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Digital twins aren’t new, but AI is supercharging what they can do. Together, they are transforming how products are designed, manufactured and maintained. The combination of the technologies provides forensic insights into our increasingly complex and interconnected world.
By deploying digital twins and AI, organizations obtain granular insights into their operations, enabling them to achieve significant benefits spanning cost savings, efficiency gains and improved sustainability efforts. Product quality is also enhanced through a reduction in defects and the accelerated resolution of issues throughout the lifecycle. In addition, innovation increases through more frequent and comprehensive development.
Gartner defines a digital twin as “a digital representation of a real-world entity or system. Data from multiple digital twins can be aggregated for a composite view across a number of real-world entities, such as a power plant or a city, and their related processes.” AI enhances digital twins, enabling the technology to look at what-if scenarios and run simulations, providing previously unavailable insights. This improved situational awareness of cause and effect supports more agile and sustainable decision-making.
The ESG imperative
Digital twins are not only helping optimize operations; they play a pivotal role in enabling organizations to realize their environmental, social and governance (ESG) goals. Research from Cap Gemini found that 57% of organizations believe digital twin technology is critical to improving sustainability efforts. The digital twin provides a way to model and understand how to reduce energy consumption and emissions so organizations can test scenarios to reach sustainability and climate goals. And with sustainability a global imperative, this will accelerate adoption, particularly as AI is increasingly used to augment digital twins.
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So, let’s look at how digital twins and AI are helping improve sustainability in various settings.
Digital twins and AI will play a vital role as cities strive to reduce their environmental impact. Together they can create a virtual emulation to help planners understand how to reduce congestion, emissions, pollution and other challenges by analyzing data from various sources and testing different variables in the virtual model.
One city pioneering this approach is Las Vegas, which uses the technology to model future energy needs, emissions, parking, traffic and emergency management. IoT sensors collect data from cars, charging networks and municipal infrastructure to model and scenario plan. City officials will use the insights garnered to inform ESG policies and priorities.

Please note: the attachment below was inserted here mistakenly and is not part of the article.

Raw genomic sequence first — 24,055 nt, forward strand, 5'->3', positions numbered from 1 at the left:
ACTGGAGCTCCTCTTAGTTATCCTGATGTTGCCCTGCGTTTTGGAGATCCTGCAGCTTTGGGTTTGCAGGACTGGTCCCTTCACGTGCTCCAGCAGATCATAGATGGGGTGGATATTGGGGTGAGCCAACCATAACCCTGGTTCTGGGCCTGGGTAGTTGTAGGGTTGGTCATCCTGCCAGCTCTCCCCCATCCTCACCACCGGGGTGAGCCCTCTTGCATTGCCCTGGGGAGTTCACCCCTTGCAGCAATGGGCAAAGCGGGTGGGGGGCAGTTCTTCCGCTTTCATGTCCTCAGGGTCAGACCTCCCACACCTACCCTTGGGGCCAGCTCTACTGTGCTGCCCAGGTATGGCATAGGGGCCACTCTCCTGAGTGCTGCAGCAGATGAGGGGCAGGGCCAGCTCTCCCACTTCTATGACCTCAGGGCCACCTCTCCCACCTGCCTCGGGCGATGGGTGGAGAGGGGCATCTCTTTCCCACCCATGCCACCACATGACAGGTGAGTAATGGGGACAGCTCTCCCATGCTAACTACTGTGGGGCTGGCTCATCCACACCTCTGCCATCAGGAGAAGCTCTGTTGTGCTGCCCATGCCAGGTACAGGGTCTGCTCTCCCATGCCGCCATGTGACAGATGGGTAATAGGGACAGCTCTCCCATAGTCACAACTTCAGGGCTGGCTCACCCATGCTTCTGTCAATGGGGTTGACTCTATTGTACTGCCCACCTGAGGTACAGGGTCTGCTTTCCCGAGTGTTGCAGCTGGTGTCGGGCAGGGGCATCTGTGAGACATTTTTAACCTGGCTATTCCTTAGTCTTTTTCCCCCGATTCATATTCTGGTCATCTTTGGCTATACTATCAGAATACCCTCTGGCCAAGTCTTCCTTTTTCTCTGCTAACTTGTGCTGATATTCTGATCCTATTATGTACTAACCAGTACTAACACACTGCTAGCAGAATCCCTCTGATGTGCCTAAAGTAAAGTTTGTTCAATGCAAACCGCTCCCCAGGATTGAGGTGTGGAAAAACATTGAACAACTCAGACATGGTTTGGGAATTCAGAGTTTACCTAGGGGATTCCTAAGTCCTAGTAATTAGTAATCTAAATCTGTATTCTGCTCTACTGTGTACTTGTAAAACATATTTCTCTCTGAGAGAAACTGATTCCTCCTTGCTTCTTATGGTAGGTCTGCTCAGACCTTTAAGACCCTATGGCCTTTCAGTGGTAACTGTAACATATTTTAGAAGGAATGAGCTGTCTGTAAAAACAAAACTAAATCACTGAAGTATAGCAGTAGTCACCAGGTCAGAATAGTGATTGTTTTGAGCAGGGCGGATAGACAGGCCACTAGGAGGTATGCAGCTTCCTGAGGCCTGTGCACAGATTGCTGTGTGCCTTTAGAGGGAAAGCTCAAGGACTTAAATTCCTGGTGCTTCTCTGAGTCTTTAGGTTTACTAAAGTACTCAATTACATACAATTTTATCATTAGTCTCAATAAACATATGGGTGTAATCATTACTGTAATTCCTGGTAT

As more cities across the globe focus on becoming carbon neutral, digital twins and AI provide a way to model and process vast volumes of data from disparate sources so municipalities can fully understand how different decisions and policies will impact strategic climate goals.
In industrial settings, digital twins provide manufacturers with a way to understand how to optimize their operations and improve sustainability. For example, the simulation can identify potential pain points, highlight where energy loss is occurring and highlight opportunities to reduce consumption. The AI algorithm can process data, recognize patterns and predict future outcomes far beyond human cognitive abilities. In addition, the virtual simulation reduces the waste and power associated with building physical prototypes.
By creating an emulation of a production line, manufacturers can understand how to make changes at every stage that reduce environmental impact and improve efficiency — thereby increasing cost savings. Unilever tested the technologies at one site and realized savings of $2.8 million by reducing energy consumption and achieving an uptick in productivity.
These are just a handful of examples that underscore how AI and digital twins are ushering in a new era of intelligent manufacturing.
Another area where digital twins are aiding sustainability efforts is in creating smart buildings. With increasing regulation aimed at designing greener buildings, the construction industry needs a way to scenario plan to reduce the environmental impact and minimize energy consumption before any ground is broken.
The digital model enables infrastructure owners to utilize resources better, address human needs, and make decisions that support a more sustainable built environment. Better resource planning is now possible by tapping into data from various sources. To provide perspective on the impact, Accenture estimates that energy consumption in buildings can be reduced by 30% to 80% using virtual twin technologies.
As digital twin adoption and intelligent technologies become increasingly pervasive, they will enable better decisions that support a more circular, less carbon-intensive economy, ultimately creating a more sustainable planet.
Cheryl Ajluni Director, Industry Solutions, Keysight Technologies.
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